Lydia Wilbard, Tanzania

When Lydia Wilbard was just 10 years old, her mother died. From that moment on, Lydia dreamed of becoming a nurse so that she could help to cure people when they got sick. But growing up in a small village in rural Tanzania, her ambitions seemed like an impossible dream.

Lydia was sent to live with her aunt who already had seven sons. Conditions were tough and Lydia had little time to go to school because she was too busy cooking, cleaning, collecting wood and washing clothes for her male cousins while they went off to school.

When Lydia did manage to get to lessons, she was often punished for being late. Her punishment included more sweeping and cleaning, which made her miss even more lessons and left her too exhausted to study. Sometimes Lydia’s teacher punished her frequent absences by telling her not to come to school for a month.

In spite of these obstacles, Lydia was the only child in her elementary school class to pass the exam to go on to high school. As one of the brightest students in her district, she was awarded a scholarship so that she could attend high school.

“I understood very early in life that, if I am well educated, it will make me whatever I want to be. So whenever I got the chance, I would get hold of anything that looked educational and hook myself to it.”

Lydia left the home of her aunt and cousins behind to study at Rugambwa Secondary School. Here she found that she was able to finish the domestic chores much more quickly than the other girls and had plenty of time to get on with her studies.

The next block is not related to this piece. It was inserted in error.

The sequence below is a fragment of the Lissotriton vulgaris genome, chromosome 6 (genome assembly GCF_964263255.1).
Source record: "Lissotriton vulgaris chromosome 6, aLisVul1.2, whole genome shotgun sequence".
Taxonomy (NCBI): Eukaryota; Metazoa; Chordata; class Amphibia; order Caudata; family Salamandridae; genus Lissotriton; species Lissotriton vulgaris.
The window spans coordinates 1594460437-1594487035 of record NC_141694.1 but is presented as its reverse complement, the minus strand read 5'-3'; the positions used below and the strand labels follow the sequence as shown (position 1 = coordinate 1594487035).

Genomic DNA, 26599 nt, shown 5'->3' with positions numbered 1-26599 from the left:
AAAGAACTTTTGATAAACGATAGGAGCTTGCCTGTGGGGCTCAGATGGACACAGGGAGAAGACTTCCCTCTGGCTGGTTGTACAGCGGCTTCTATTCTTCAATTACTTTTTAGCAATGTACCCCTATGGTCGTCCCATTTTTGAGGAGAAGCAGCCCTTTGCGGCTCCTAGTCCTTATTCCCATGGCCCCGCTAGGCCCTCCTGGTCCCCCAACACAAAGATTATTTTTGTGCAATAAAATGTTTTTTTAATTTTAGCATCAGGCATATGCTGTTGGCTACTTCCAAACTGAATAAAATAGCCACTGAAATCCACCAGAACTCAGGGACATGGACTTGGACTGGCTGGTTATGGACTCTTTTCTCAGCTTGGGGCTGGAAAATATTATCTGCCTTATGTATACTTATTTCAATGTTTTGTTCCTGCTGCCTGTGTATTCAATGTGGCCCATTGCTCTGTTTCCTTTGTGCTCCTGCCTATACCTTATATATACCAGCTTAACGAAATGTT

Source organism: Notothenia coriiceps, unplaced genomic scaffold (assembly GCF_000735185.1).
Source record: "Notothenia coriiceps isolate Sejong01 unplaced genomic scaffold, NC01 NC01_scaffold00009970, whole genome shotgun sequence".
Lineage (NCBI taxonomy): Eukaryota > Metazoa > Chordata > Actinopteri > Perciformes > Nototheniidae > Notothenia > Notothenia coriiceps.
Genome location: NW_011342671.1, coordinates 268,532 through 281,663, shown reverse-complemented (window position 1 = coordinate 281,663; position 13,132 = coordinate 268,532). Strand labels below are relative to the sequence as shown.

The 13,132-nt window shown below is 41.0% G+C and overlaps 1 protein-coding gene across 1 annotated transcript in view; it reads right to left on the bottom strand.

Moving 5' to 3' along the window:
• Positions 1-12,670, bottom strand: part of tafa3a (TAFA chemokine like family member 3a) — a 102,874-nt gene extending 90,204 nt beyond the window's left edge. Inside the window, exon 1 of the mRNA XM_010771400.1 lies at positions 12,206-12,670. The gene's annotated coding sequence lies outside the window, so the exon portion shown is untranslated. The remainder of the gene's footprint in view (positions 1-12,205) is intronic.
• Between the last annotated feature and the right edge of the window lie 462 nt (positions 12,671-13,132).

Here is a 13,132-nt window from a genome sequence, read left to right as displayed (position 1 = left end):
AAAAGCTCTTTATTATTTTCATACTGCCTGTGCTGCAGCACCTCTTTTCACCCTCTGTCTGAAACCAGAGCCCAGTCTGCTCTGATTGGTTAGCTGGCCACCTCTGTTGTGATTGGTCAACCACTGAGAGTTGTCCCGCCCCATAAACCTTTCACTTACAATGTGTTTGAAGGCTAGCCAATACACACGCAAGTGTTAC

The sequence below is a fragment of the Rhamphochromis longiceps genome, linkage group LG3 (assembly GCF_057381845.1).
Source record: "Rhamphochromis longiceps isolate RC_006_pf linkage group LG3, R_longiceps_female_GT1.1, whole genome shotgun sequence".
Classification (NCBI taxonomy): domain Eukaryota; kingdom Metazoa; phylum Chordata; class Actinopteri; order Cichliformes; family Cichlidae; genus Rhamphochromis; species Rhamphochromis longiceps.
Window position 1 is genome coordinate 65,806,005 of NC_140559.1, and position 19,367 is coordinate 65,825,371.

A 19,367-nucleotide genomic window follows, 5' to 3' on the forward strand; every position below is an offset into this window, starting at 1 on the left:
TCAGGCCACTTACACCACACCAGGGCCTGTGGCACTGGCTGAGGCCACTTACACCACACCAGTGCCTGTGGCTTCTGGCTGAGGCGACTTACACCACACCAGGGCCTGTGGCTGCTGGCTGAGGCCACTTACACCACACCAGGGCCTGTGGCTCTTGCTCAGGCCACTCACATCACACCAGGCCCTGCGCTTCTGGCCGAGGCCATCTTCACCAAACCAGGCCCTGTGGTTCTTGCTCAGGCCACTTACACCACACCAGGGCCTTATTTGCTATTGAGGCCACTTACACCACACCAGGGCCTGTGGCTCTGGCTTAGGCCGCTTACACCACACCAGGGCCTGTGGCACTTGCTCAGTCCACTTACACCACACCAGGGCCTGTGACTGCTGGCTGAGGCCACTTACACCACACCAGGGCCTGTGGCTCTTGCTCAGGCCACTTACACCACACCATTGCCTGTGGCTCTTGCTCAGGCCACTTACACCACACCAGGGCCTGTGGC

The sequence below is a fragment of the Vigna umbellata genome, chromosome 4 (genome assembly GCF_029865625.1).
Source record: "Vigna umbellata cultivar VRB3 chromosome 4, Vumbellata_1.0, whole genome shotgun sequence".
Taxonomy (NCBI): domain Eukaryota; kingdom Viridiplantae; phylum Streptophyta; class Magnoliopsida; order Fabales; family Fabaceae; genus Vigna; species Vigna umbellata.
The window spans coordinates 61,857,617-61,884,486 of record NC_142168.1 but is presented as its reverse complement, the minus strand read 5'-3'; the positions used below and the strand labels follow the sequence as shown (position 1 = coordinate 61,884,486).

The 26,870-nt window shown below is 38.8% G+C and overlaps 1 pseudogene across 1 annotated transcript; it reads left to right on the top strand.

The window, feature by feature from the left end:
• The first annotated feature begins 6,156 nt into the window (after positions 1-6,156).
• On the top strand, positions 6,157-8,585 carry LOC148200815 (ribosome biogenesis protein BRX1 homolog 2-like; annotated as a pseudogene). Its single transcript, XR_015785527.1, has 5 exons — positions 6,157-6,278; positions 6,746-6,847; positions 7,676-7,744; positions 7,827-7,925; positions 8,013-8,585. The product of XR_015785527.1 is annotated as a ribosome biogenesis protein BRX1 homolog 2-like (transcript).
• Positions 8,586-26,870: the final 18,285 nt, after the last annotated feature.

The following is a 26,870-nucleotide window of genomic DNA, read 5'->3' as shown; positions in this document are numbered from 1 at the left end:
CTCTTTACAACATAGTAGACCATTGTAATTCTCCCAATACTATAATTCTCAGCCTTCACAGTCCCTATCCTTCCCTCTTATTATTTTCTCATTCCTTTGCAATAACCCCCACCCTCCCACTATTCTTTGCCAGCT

“Other students found it difficult to cope with the workload of washing their clothes and farming the allotments,” says Lydia. “But for me this was such a light workload compared to before.”

However, poverty continued to plague Lydia throughout her school years, especially after the death of her father during high school. In spite of the government scholarship, she wasn’t always able to pay her school fees promptly. And when she was told that she wouldn’t be able to receive her Leaving Certificate if she didn’t settle her debts and pay $5 in exam fees, her dreams of becoming a nurse were almost in tatters.

Lydia Wilbard, Tanzania, appearing at the Skoll World ForumLydia with broadcast journalist Ray Suarez at the 2013 Skoll World Forum in which she spoke on a panel entitled 'The Power to Lead' 

Lydia Wilbard with Jordan ShapiroLydia with Jordan Shapiro, Forbes columnist on global education, during a visit to meet Camfed's community partners in Tanzania

Using all the entrepreneurial skills she could muster, Lydia gave her friend $1.50 to buy some postcards when she went to the city. Lydia then sold them to her fellow students at a profit. Very quickly $1.50 became $70, and she had enough money to settle all her debts at school as well as buying shoes, clothes, a bag and her ticket home.

Today, Lydia is Camfed Tanzania’s National Director. She has worked with Camfed since 2005 when she co-founded the Tanzanian chapter of Cama, the pan-African network of educated young African women. An entrepreneur and a specialist in gender, education and health, after graduating secondary school she completed her nursing training at Muhimbili University in Tanzania’s capital, Dar es Salaam, and was later awarded a competitive scholarship by the government of the United States in 2010, earning a Master’s of Public Health degree at Johns Hopkins University. Lydia returned to Camfed Tanzania in 2011 as Director of Impact, and her role was expanded to Co-Director in March 2012 and National Director in January 2017 in recognition of her exceptional leadership.

Give the gift of education

When you educate a girl in Africa, everything changes. She’ll be three times less likely to get HIV/AIDS,
earn 25% more income and have a smaller, healthier family.

Give today